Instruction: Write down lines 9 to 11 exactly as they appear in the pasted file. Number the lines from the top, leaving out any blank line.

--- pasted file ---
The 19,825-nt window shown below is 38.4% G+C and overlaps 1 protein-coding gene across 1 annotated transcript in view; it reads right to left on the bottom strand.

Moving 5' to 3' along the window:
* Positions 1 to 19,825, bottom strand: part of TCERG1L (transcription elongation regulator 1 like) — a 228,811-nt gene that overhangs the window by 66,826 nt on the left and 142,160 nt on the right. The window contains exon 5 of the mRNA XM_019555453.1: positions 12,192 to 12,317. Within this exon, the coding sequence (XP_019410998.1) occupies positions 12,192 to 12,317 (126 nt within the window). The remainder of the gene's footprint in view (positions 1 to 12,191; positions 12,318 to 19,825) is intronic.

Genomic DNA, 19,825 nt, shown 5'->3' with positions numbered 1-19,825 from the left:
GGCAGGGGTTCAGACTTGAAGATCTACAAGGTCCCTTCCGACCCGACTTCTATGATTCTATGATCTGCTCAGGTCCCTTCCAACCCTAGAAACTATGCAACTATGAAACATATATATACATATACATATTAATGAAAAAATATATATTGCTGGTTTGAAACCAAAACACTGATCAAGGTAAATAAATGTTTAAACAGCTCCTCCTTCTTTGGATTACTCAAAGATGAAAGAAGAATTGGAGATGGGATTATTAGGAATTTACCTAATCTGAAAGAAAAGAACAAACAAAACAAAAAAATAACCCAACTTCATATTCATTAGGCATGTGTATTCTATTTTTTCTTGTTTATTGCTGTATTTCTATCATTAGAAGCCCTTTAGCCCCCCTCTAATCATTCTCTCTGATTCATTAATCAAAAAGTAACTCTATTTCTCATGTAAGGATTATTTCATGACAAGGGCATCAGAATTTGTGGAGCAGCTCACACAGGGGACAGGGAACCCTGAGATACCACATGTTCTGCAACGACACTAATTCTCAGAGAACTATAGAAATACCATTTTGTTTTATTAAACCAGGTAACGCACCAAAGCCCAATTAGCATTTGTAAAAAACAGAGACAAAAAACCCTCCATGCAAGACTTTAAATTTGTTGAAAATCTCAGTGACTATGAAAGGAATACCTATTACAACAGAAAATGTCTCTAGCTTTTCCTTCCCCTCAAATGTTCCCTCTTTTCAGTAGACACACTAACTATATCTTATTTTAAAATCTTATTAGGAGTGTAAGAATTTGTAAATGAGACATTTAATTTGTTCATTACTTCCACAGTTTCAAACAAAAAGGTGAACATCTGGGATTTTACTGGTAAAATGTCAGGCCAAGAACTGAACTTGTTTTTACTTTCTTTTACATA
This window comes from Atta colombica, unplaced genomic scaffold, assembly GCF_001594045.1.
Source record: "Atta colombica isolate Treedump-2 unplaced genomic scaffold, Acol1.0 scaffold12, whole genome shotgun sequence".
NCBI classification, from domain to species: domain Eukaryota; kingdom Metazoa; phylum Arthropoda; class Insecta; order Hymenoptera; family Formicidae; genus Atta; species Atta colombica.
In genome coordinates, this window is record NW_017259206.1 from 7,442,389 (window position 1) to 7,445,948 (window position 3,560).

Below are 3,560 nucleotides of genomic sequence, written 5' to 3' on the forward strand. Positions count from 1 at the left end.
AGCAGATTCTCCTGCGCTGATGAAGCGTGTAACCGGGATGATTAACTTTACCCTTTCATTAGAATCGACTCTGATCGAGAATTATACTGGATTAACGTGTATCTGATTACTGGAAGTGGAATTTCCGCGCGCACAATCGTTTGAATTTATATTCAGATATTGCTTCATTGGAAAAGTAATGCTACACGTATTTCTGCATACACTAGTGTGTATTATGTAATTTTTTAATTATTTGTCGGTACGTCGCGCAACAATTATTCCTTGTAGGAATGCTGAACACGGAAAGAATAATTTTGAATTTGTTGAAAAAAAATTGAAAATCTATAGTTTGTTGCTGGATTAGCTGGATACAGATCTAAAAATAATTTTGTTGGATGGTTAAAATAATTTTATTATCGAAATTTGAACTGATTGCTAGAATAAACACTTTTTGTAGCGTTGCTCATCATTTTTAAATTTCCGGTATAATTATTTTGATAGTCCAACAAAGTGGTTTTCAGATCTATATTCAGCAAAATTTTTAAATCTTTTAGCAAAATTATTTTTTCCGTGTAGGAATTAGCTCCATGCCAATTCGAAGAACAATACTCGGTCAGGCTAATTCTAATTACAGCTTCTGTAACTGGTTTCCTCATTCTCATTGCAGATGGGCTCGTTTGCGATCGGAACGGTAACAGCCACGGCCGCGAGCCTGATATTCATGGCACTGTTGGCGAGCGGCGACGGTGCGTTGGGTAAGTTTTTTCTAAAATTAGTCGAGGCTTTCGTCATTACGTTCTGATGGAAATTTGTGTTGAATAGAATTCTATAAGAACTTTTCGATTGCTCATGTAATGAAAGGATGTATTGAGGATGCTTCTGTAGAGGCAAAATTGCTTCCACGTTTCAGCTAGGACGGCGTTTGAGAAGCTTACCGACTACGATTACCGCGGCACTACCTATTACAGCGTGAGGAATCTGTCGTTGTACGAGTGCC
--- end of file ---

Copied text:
In genome coordinates, this window is record NW_017259206.1 from 7,442,389 (window position 1) to 7,445,948 (window position 3,560).

Below are 3,560 nucleotides of genomic sequence, written 5' to 3' on the forward strand. Positions count from 1 at the left end.
AGCAGATTCTCCTGCGCTGATGAAGCGTGTAACCGGGATGATTAACTTTACCCTTTCATTAGAATCGACTCTGATCGAGAATTATACTGGATTAACGTGTATCTGATTACTGGAAGTGGAATTTCCGCGCGCACAATCGTTTGAATTTATATTCAGATATTGCTTCATTGGAAAAGTAATGCTACACGTATTTCTGCATACACTAGTGTGTATTATGTAATTTTTTAATTATTTGTCGGTACGTCGCGCAACAATTATTCCTTGTAGGAATGCTGAACACGGAAAGAATAATTTTGAATTTGTTGAAAAAAAATTGAAAATCTATAGTTTGTTGCTGGATTAGCTGGATACAGATCTAAAAATAATTTTGTTGGATGGTTAAAATAATTTTATTATCGAAATTTGAACTGATTGCTAGAATAAACACTTTTTGTAGCGTTGCTCATCATTTTTAAATTTCCGGTATAATTATTTTGATAGTCCAACAAAGTGGTTTTCAGATCTATATTCAGCAAAATTTTTAAATCTTTTAGCAAAATTATTTTTTCCGTGTAGGAATTAGCTCCATGCCAATTCGAAGAACAATACTCGGTCAGGCTAATTCTAATTACAGCTTCTGTAACTGGTTTCCTCATTCTCATTGCAGATGGGCTCGTTTGCGATCGGAACGGTAACAGCCACGGCCGCGAGCCTGATATTCATGGCACTGTTGGCGAGCGGCGACGGTGCGTTGGGTAAGTTTTTTCTAAAATTAGTCGAGGCTTTCGTCATTACGTTCTGATGGAAATTTGTGTTGAATAGAATTCTATAAGAACTTTTCGATTGCTCATGTAATGAAAGGATGTATTGAGGATGCTTCTGTAGAGGCAAAATTGCTTCCACGTTTCAGCTAGGACGGCGTTTGAGAAGCTTACCGACTACGATTACCGCGGCACTACCTATTACAGCGTGAGGAATCTGTCGTTGTACGAGTGCC